Heathland once stretched from Dorchester in the west to the Avon Valley in the east but much has been lost following changes in agricultural practices or through building; a large part of Winfrith Heath was swallowed up when the nuclear research facility was built in the 1950s and still lies behind forbidding fences.  Today, only 15% of the original heath is left but what remains is a very important and rare landscape and part of Dorset’s history.  Its importance as a special habitat supporting rare species such as the Dartford warbler and the nightjar is recognised by its designation as a Site of Special Scientific Interest but the heathland is still threatened directly or indirectly by development.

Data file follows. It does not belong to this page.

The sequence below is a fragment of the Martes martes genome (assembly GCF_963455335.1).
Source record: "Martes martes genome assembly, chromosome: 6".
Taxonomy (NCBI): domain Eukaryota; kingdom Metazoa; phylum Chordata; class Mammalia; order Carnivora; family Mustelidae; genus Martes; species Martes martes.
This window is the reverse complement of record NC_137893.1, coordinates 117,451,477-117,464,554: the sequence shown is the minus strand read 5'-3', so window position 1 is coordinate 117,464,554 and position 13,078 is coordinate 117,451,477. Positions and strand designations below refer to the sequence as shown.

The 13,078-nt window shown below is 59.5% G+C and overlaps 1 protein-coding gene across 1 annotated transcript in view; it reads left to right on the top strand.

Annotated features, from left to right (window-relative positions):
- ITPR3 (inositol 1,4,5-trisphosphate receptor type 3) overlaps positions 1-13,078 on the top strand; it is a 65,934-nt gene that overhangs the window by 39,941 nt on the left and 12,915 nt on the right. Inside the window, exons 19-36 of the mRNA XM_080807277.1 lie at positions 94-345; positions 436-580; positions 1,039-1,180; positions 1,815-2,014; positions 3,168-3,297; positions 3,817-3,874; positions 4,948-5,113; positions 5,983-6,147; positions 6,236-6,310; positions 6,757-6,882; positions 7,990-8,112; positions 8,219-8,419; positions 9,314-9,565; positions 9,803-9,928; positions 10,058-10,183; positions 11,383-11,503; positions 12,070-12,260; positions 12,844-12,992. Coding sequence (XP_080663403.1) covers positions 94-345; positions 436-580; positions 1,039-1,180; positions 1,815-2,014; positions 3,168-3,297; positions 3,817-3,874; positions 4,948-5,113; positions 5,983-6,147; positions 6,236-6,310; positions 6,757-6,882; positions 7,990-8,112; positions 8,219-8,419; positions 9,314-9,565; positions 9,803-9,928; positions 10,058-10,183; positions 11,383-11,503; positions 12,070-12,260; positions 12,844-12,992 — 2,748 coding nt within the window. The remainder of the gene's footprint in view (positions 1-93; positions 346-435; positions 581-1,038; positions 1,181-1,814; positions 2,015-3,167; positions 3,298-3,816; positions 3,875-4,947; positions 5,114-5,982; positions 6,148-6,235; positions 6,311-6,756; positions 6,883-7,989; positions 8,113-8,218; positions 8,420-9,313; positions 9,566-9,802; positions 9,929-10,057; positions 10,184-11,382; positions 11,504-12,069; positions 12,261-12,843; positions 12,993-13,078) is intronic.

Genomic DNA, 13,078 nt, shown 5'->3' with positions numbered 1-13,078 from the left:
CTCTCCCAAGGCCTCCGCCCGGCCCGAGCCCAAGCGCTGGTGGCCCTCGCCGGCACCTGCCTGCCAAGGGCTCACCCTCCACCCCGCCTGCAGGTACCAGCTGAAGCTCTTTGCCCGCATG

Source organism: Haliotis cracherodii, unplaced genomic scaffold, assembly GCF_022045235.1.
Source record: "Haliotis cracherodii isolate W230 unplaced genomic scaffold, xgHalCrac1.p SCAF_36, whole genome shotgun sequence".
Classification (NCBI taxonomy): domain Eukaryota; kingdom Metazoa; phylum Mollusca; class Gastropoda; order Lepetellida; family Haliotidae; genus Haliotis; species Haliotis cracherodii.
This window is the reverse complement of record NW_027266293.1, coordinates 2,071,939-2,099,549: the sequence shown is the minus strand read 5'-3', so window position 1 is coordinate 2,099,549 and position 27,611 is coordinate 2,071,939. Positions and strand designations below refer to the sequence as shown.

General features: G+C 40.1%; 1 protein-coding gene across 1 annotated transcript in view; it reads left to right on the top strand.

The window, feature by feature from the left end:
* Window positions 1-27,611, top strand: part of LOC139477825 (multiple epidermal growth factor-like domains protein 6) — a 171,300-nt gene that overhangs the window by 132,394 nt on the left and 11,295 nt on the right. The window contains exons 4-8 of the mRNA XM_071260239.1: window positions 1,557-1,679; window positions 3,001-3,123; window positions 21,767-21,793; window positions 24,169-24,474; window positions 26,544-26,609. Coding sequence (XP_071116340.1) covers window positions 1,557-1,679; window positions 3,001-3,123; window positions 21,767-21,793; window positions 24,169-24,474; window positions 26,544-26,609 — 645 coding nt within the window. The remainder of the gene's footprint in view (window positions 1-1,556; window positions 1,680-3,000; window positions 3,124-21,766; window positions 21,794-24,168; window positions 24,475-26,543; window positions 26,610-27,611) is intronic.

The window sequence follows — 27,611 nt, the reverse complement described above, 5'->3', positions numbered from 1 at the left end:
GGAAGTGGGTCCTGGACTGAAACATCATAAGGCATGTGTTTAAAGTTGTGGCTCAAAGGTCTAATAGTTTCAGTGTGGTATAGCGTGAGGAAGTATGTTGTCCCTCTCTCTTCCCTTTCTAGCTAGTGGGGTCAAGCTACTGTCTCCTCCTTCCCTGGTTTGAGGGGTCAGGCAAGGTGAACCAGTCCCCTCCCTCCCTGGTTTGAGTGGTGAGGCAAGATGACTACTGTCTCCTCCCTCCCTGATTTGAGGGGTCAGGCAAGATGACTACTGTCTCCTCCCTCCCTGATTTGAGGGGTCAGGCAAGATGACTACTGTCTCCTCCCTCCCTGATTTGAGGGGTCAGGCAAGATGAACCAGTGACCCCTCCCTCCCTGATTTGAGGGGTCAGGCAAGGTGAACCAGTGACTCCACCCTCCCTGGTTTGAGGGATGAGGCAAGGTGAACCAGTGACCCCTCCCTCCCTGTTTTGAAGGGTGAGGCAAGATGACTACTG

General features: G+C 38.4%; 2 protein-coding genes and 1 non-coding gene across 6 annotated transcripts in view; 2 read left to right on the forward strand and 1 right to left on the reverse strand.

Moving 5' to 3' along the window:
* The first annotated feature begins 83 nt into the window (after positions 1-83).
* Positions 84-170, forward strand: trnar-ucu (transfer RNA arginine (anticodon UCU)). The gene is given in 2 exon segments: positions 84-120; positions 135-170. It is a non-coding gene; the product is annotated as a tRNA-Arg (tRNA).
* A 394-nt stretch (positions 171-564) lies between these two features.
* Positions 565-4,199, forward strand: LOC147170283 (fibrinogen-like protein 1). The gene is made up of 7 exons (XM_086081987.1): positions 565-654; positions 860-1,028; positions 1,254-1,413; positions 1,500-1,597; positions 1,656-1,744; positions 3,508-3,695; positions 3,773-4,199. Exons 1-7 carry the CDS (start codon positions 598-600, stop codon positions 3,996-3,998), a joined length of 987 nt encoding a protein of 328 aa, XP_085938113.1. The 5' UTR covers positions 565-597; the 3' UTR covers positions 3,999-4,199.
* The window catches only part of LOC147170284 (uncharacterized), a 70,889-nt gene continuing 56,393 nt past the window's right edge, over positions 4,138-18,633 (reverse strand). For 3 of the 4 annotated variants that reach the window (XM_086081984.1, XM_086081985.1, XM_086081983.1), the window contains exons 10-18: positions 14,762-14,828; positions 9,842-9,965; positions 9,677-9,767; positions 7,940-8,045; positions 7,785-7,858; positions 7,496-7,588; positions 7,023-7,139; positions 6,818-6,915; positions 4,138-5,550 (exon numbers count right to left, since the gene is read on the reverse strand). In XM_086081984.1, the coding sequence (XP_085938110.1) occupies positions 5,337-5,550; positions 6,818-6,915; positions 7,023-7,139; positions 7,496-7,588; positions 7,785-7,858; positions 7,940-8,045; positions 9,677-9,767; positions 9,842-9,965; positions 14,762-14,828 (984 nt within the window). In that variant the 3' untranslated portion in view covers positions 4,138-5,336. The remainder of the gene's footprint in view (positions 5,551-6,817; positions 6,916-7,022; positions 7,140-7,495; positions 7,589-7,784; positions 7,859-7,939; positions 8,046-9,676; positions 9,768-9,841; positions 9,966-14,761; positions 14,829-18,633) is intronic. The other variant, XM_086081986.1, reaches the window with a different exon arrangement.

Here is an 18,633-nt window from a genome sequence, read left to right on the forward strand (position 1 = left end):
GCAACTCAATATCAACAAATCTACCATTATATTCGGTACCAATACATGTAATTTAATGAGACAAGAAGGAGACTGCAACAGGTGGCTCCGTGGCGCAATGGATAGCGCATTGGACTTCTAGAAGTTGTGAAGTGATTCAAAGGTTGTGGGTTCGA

But did I get any sense of what Hardy’s Egdon Heath was like from my visit?  Even on a small area like Winfrith, there was a definite sense of isolation in the central part of the heath, and that feeling was only partially lifted when the sun shone and the heath took on some colour.   So, if it’s solitude you are after, then it’s a perfect place.  One person’s solitude is, however, another person’s loneliness and it’s not difficult to see how Egdon might have depressed some of Hardy’s characters.  Neither is the heath a benign environment; care is required in all seasons but in winter, it is bleak, brown and very windy with boggy areas dangerous especially after wet weather.  Having said all that, the heath does have an undeniable grandeur but its very rarity as a landscape nowadays means that we may not know how to react to it.  Perhaps like Hardy’s “survivors” we should simply accept and embrace the heath for what it is, foibles and all.